Skip to comments.U.S. will not remove N. Korea from list of terror-sponsoring states: official
Posted on 04/27/2007 12:18:19 AM PDT by TigerLikesRooster
U.S. will not remove N. Korea from list of terror-sponsoring states: official
WASHINGTON, April 26 (Yonhap) -- The United States will not remove North Korea from its list of state sponsors of terrorism until progress is made on the North's kidnapping of Japanese citizens decades ago, a White House official said Thursday.
Dennis Wilder, a senior director for Asian affairs at the National Security Council, said President George W. Bush will reaffirm such a position while meeting with Japanese Prime Minister Shinzo Abe this week.
The Japanese prime minister arrived here early Thursday for a two-day visit, his first trip to the U.S. since coming into office in September.
"We aren't going to de-link the abductee issue from the state sponsor of terrorism issue," Wilder told reporters.
The decision renders great support to Japan's pursuit to learn the whereabouts of its citizens believed to have been taken to the communist nation over three decades ago, but may create obstacles to, if not jeopardize, international talks on North Korea's nuclear weapons program.
Washington has agreed to consider removing Pyongyang from the list of terror-sponsoring states in exchange for a complete shutdown and an eventual disablement of the North's nuclear facilities.
Many U.S. officials, including the top U.S. nuclear negotiator Christopher Hill, have said the process of removing North Korea from the list is unlikely to begin until the North first implements the six-nation agreement to denuclearize.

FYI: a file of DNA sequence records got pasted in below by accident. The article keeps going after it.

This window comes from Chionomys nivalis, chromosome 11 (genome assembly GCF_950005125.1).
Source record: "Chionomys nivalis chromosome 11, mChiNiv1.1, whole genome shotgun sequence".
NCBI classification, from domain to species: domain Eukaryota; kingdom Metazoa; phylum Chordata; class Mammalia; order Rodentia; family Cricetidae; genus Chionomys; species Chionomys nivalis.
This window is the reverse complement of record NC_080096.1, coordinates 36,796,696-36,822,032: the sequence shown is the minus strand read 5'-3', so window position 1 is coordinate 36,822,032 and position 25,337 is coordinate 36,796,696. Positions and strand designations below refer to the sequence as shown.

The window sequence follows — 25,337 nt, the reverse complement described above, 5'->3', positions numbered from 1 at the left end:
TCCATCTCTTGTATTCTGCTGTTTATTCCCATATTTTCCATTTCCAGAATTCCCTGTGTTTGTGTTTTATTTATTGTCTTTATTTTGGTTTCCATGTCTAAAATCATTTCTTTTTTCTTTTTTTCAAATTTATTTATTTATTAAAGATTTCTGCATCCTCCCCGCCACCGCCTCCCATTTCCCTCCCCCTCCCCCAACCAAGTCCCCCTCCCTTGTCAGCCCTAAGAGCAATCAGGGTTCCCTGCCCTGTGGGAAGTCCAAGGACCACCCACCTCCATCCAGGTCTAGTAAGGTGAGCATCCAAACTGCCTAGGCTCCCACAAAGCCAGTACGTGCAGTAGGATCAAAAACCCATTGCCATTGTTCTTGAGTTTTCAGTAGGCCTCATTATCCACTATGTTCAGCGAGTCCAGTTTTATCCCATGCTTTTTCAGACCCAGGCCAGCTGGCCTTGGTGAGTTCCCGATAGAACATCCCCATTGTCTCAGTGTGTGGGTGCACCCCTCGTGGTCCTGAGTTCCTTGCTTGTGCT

U.S. State Department spokesman Tom Casey reconfirmed this on Thursday, saying it would be "a lengthy process." In the agreement signed in February in Beijing, North Korea was supposed to shut down and seal its nuclear facilities before April 14 in exchange for 50,000 tons of heavy fuel oil.
However, the nuclear facilities, including the North's only plutonium-producing nuclear reactor, are believed to still be in operation.
North Korea has said it will not implement the first 60-day denuclearization measures unless its funds frozen in a Macau bank are transferred to another bank so the North could confirm the free transfer of its funds in the international financial system upon which the U.S. Treasury Department has a strong influence.
Chun Yung-woo, South Korea's top nuclear envoy, said Thursday in Seoul that North Korea is working with officials at the Macau bank, Banco Delta Asia, to recover its US$25 million frozen there since September 2002.
No date has been set for the resumption of the nuclear talks that involve the two Koreas, the U.S., Japan, China and Russia.
OHHH Classic that way you show Chia Pet for now ROFL
Ok, here's what I don't get about this whole Macau macaca hold-up. Is it really plausible that a measly $25M is holding up N. Korea from complying w/ nuclear inspections? I mean, if it was $25 billion, given N. Korea's shaky economy, I might by that. But why has no one questioned this figure? From all recent accounts I've read, this is the final hold-up. To me, it seems like we ought to just cut a check for $25M to call their bluff. It's like a mult-billion-dollar merger stalling because one CEO hasn't delivered the turkey sandwich he promised the other.
What N. Korea wants is to be reinstated as a regular member of international financial community, that is, the complete lifting of financial sanction.
You can cut a check, but if nobody wants to deal with N. Korea, N. Korea may not be able to deposit the check.
N. Korea is playing for the much bigger stake as usual.